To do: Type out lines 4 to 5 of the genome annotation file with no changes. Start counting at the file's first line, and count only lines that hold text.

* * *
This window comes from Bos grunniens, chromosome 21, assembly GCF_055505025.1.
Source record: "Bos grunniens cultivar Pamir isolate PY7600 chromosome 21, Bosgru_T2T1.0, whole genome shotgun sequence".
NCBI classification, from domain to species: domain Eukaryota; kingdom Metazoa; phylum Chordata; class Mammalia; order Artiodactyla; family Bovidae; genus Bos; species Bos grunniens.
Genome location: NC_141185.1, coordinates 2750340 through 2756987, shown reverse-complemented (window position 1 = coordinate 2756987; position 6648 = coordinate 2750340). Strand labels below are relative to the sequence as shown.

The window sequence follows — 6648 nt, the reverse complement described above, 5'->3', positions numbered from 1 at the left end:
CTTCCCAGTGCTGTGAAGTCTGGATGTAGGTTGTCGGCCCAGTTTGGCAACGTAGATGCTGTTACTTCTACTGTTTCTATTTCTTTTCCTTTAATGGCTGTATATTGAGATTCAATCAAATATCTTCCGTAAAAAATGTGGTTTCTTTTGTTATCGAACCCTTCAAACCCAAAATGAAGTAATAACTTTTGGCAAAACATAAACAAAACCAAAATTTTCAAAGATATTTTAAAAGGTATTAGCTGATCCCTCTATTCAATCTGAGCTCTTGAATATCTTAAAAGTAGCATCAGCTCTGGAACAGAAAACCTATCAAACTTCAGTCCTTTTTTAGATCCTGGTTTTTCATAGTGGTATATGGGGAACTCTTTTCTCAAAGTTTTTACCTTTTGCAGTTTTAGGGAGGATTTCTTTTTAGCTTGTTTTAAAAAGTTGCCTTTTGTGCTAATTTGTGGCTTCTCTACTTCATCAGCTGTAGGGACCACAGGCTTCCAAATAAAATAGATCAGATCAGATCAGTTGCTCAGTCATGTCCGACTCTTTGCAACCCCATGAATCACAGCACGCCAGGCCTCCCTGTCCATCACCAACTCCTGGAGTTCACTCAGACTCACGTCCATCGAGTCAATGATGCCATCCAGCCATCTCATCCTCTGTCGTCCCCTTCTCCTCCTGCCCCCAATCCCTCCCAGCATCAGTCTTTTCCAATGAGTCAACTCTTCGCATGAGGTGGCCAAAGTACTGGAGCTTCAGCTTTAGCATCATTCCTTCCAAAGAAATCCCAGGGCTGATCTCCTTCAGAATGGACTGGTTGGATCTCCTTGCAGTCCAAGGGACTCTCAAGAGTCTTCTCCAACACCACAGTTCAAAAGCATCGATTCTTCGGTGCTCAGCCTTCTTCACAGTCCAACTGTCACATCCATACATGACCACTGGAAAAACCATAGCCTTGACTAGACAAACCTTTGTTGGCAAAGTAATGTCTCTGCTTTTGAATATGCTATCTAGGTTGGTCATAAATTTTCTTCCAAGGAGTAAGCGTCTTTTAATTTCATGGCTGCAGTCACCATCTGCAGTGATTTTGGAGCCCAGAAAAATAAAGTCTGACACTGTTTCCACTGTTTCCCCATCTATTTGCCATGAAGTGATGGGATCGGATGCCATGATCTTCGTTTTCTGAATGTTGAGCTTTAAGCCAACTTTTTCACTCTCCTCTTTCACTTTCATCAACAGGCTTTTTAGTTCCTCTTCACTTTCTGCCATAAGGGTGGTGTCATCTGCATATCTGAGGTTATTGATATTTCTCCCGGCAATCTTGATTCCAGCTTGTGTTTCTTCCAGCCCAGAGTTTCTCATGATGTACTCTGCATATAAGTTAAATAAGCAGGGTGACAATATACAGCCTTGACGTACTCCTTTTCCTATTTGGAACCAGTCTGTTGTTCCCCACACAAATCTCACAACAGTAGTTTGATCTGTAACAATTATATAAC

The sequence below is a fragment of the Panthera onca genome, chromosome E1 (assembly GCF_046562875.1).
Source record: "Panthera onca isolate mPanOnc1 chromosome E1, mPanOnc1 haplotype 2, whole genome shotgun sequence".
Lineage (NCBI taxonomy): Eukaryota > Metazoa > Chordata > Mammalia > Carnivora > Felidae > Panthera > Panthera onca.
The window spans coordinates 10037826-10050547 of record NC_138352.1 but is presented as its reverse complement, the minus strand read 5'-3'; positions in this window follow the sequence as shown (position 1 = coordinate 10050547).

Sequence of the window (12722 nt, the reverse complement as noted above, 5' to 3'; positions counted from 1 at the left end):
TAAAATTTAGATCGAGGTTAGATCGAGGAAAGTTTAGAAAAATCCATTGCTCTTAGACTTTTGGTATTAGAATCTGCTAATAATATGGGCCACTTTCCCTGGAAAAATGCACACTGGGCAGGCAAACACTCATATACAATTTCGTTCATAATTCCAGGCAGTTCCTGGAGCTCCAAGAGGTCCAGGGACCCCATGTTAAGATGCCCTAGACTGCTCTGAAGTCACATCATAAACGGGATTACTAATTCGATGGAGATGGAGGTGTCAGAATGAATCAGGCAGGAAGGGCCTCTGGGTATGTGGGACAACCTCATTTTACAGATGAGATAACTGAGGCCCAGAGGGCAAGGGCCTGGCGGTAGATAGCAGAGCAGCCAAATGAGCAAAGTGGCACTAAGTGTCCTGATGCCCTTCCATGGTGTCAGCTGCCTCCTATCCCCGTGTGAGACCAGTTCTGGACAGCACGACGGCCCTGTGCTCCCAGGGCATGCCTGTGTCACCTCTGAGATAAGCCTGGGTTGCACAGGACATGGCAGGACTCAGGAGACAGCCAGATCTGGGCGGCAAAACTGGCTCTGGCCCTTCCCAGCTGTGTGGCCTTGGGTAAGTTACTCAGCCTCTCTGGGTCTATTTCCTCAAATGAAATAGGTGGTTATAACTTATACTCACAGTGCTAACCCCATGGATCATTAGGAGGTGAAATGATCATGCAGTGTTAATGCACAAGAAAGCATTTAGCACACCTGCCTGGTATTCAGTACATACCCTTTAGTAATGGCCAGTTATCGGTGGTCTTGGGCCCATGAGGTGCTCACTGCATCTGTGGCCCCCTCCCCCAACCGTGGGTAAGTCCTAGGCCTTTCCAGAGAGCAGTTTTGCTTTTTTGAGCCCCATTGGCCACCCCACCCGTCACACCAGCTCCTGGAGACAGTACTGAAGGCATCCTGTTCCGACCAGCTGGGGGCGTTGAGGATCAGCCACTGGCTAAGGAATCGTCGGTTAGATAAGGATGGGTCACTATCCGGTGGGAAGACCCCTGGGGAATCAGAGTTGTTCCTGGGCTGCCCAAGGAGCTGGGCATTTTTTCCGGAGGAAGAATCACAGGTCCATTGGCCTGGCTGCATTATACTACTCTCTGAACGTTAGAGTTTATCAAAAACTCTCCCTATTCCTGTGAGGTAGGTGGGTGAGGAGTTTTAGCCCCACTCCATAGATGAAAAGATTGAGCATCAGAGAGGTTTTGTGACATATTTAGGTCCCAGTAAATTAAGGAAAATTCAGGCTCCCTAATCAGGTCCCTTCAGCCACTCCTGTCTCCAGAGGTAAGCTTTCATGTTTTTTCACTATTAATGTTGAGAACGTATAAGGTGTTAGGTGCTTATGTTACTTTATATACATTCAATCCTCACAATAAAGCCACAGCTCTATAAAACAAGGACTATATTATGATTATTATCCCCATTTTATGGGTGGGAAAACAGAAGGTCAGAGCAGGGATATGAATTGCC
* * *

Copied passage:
Genome location: NC_141185.1, coordinates 2750340 through 2756987, shown reverse-complemented (window position 1 = coordinate 2756987; position 6648 = coordinate 2750340). Strand labels below are relative to the sequence as shown.

The window sequence follows — 6648 nt, the reverse complement described above, 5'->3', positions numbered from 1 at the left end: